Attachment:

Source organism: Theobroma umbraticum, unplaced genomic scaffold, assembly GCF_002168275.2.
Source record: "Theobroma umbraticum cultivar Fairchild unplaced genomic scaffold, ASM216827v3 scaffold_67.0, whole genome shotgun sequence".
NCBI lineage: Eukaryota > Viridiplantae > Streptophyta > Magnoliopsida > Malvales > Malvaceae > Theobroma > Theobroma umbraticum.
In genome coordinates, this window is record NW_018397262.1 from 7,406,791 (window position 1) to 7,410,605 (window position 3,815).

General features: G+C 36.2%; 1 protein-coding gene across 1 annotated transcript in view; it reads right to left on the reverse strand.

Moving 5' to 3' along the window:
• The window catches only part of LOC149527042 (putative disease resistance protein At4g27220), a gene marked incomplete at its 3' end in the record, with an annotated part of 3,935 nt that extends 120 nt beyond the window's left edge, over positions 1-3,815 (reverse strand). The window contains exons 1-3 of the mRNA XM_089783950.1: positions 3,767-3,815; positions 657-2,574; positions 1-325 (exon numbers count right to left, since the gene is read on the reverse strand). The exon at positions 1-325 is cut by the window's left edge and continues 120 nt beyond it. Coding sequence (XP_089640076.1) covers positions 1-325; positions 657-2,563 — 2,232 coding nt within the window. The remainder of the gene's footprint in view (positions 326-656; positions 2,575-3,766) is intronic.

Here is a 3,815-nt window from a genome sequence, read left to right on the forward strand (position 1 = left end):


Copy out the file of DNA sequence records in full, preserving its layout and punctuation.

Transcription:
Source organism: Theobroma umbraticum, unplaced genomic scaffold, assembly GCF_002168275.2.
Source record: "Theobroma umbraticum cultivar Fairchild unplaced genomic scaffold, ASM216827v3 scaffold_67.0, whole genome shotgun sequence".
NCBI lineage: Eukaryota > Viridiplantae > Streptophyta > Magnoliopsida > Malvales > Malvaceae > Theobroma > Theobroma umbraticum.
In genome coordinates, this window is record NW_018397262.1 from 7,406,791 (window position 1) to 7,410,605 (window position 3,815).

General features: G+C 36.2%; 1 protein-coding gene across 1 annotated transcript in view; it reads right to left on the reverse strand.

Moving 5' to 3' along the window:
• The window catches only part of LOC149527042 (putative disease resistance protein At4g27220), a gene marked incomplete at its 3' end in the record, with an annotated part of 3,935 nt that extends 120 nt beyond the window's left edge, over positions 1-3,815 (reverse strand). The window contains exons 1-3 of the mRNA XM_089783950.1: positions 3,767-3,815; positions 657-2,574; positions 1-325 (exon numbers count right to left, since the gene is read on the reverse strand). The exon at positions 1-325 is cut by the window's left edge and continues 120 nt beyond it. Coding sequence (XP_089640076.1) covers positions 1-325; positions 657-2,563 — 2,232 coding nt within the window. The remainder of the gene's footprint in view (positions 326-656; positions 2,575-3,766) is intronic.

Here is a 3,815-nt window from a genome sequence, read left to right on the forward strand (position 1 = left end):